10 June 2019

Part 3 - Healthy Living for Life - Opioid Addiction in America: Part 1

More than 100 people die every day from an opioid overdose. Regardless of region, race and education, opioid addiction doesn't discriminate. It can happen to ...

- Welcome back to Healthy Living for Life. We're still here with Lisa Sather talking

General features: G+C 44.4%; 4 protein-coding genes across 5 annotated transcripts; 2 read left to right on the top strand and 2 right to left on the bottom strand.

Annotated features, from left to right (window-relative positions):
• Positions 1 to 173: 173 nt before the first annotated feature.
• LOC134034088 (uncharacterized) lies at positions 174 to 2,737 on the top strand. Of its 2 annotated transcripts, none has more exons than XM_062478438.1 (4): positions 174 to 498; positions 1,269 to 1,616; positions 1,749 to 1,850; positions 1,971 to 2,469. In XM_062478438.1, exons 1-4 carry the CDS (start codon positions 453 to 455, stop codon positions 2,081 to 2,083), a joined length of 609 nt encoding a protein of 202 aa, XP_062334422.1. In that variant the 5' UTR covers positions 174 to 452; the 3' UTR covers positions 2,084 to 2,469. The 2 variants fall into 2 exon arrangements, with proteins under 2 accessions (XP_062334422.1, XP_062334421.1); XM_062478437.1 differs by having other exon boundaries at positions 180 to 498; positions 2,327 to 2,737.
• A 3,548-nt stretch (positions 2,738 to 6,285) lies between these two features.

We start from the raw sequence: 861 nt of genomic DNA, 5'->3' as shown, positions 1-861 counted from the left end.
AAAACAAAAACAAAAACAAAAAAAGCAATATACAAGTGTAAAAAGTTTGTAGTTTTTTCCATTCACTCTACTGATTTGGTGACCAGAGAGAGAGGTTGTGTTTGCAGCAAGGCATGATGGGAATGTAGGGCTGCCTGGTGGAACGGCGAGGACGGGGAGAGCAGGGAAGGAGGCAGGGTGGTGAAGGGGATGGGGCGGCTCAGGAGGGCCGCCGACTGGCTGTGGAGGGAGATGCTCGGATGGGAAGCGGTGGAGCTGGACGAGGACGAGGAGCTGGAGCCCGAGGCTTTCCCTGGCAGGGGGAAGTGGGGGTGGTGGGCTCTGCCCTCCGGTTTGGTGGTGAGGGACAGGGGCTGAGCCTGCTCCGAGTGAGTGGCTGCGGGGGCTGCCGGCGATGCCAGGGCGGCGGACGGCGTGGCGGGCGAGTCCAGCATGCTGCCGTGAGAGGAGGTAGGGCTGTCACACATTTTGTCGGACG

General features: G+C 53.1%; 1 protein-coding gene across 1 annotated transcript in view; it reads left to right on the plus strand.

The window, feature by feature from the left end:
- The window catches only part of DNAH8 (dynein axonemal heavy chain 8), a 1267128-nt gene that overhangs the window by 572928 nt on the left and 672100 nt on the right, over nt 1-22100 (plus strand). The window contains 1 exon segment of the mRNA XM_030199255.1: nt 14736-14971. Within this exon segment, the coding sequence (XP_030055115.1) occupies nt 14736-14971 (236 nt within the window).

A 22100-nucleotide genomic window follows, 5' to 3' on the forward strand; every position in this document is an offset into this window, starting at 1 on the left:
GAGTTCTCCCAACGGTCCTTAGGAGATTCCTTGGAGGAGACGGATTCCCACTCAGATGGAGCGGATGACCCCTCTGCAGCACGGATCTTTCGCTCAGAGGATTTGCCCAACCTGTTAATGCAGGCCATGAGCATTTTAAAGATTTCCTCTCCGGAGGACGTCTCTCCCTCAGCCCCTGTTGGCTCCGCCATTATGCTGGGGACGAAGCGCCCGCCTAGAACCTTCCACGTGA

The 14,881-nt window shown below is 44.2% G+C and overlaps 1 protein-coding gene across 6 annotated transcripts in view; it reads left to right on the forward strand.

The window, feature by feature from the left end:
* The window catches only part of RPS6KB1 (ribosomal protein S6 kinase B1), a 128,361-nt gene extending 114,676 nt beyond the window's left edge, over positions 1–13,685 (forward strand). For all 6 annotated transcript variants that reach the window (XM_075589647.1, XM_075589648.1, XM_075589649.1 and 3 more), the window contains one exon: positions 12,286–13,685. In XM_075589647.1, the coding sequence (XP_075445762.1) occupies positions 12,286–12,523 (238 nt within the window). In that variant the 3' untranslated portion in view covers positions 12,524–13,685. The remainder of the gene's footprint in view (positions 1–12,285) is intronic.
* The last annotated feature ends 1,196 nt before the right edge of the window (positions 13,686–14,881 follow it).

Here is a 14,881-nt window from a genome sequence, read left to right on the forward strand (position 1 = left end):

about opioids. So thanks for sticking around, Lisa. - Yes, of course. - [Beth] So what is the number one thing people can do to make sure that their medications don't get into the wrong hands? - Yes, that's a great topic I like to talk about. So it's really important to make sure that your medications are locked up. We're not talking about that for an antibiotic or something like this. We're talking about something that's a controlled substance and a narcotic that's used for pain, those kinds of things. You want to make sure they're locked up and that means in a drawer that has a lock, in a safe that has a lock, or if you're done taking that medicine, you don't need it anymore for a specific condition, you want to make sure it's discarded of properly. An important statistic I like to let people know about is that 70% of people get their medication from either a family member or a friend and it's usually for free. If we think about Michael's story from earlier too. So that's a good example of that. So keep 'em locked up appropriately. - [Beth] So if somebody doesn't have something to lock them up in, hide them? Can we just tuck them away somewhere so they won't be found? - No, still not a great idea, Beth. We want to make sure they're locked up and again, we want to make sure that they are discarded of and discarded of properly if they're done with them. - What if a person doesn't have children or teenagers like in Michael's case around? Is it still a good idea to lock up medications and if so, why? - It is. Here's a great example. I want to give you a personal story because I am obviously a pharmacist so I should know better. And I had had an injury and had some hydrocodone medication for that particular injury and hadn't yet discarded of it. And I was selling my house at the time and had my medications just in a drawer in the bathroom. And someone came through that open house I had on a certain day and helped themselves to going through a drawer when I wasn't in that room. And this is important because it really does happen in true life. I didn't think that that was something that would happen to me. I should have properly disposed of those pills. I wasn't using those. Even if somebody has somebody doing work on their house, things like that. So it does happen and we don't want those